Ex-Patriots Stars Left Feeling ‘Duped’ by ‘The Dynasty’ Documentary

Devin McCourty

Getty Devin McCourty

As the Apple TV+ New England Patriots documentary “The Dynasty” draws to a close, viewers are left with a mosaic of emotions, ranging from nostalgia to frustration.

Former Patriots safety Devin McCourty, a central figure in the series, expressed feeling “duped” upon watching it in its entirety. Despite his deep admiration for Bill Belichick and the Patriots organization, McCourty believes that the series failed to capture the essence of their remarkable success.

“I felt like I got kinda duped,” McCourty shared in an NBC Football Night in America interview with fellow former Patriots safety Rodney Harrison. “It only hit anything that was negative.”

‘The Dynasty’ Only Focused on the Controversy?

McCourty’s sentiments echo the broader critique of the docuseries, which delved extensively into controversies like Spygate, Deflategate, and the tumultuous saga of Aaron Hernandez.

Yet, it skimmed over pivotal moments of triumph, such as the 2004 & 2005 Super Bowls, and cast a shadow over the legendary comeback victory in the 2016 Super Bowl, often lauded as the greatest Super Bowl ever. According to McCourty, the series failed to portray the true essence of the Patriots’ dynasty.

“Hey, we won at a high level, and guys stayed there. Like I could’ve left two times; I signed back. There are reasons why,” McCourty said in the interview.

Moreover, Harrison voiced his disappointment, citing his minimal presence in the series despite investing nearly six hours in interviews. “It didn’t tell the stories like, of me coming and Corey Dillon,” Harrison expressed.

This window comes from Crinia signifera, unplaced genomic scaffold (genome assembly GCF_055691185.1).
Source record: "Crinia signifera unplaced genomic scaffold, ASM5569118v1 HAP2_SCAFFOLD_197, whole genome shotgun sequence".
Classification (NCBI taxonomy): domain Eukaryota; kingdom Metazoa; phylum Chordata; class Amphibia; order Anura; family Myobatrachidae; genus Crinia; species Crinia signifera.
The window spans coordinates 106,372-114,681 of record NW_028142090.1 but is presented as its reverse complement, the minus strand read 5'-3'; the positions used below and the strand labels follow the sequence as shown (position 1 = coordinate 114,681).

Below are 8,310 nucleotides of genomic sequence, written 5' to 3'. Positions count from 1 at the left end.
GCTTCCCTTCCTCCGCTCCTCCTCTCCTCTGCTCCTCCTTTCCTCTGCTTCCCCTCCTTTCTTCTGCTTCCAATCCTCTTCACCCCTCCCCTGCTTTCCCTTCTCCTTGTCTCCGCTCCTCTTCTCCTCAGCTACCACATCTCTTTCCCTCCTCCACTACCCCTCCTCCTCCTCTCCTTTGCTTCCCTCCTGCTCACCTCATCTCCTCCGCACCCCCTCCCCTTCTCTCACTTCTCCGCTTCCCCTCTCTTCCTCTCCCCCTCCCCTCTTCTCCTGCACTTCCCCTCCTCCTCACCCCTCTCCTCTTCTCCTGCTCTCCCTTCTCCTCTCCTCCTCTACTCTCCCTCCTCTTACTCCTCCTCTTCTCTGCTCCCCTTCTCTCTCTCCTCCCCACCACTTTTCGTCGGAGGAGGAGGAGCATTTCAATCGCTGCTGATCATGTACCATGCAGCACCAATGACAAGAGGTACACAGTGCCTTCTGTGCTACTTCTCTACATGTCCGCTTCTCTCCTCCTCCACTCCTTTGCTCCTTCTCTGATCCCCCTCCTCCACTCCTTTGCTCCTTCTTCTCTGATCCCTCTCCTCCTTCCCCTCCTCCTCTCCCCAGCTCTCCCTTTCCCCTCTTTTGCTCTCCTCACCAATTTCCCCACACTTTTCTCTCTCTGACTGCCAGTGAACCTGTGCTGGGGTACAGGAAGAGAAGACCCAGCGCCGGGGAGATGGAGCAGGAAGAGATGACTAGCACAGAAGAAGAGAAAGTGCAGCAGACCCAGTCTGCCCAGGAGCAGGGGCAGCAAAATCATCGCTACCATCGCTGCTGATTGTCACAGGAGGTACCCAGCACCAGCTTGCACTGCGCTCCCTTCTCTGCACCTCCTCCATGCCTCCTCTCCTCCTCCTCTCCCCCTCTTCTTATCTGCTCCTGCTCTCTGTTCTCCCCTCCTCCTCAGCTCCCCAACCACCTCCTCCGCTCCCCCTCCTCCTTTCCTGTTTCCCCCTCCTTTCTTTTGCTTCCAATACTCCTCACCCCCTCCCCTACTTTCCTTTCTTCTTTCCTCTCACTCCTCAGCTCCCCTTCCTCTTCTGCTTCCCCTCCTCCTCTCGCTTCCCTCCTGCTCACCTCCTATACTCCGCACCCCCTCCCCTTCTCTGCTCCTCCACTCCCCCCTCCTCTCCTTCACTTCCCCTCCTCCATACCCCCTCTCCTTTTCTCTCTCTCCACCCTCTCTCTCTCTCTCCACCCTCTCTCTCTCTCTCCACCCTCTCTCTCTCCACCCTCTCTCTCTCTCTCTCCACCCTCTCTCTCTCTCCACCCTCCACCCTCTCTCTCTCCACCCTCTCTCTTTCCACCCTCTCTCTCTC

“When everybody else is done with a guy, he brings in a Corey Dillon, he brings in a Randy Moss, he brings in a Rodney Harrison. I interviewed for five or six hours while I was in New York and all they had me saying was (expletive) ’em all.’ Like that’s it!”

‘The Dynasty’ Director Says Patriots’ Super Bowls Were Already Covered

Matthew Hamachek, the director behind the Apple TV+ 10-part Patriots documentary “The Dynasty,” responded to fans’ concerns regarding the limited coverage of New England’s Super Bowl victories.

Hamacheck sat with the “Eye on Foxborough” podcast and explained. While acknowledging the significance of these triumphs, Hamachek stated that their omission was intentional, citing extensive coverage by other media outlets and productions.

“Those Super Bowls were covered,” Hamachek affirmed. “They had been covered by NFL Films. They were covered by Three Games to Glory. Tom Brady covered it in his 10-part doc series.”

Hamachek emphasized that the series aimed to explore a different narrative thread, focusing on the Patriots’ rise from underdogs to perennial champions. He drew parallels to the story of David and Goliath, portraying the Patriots’ journey as a transformation from a humble contender to a dominant force in the NFL.

“I just felt like those Super Bowls had been covered so well by a bunch of other people that it wasn’t really advancing our question that much to continue to go into them,” Hamachek elaborated. “It’s in these moments when you don’t have every weapon in your arsenal and you have to make something out of nothing where true greatness is formed.”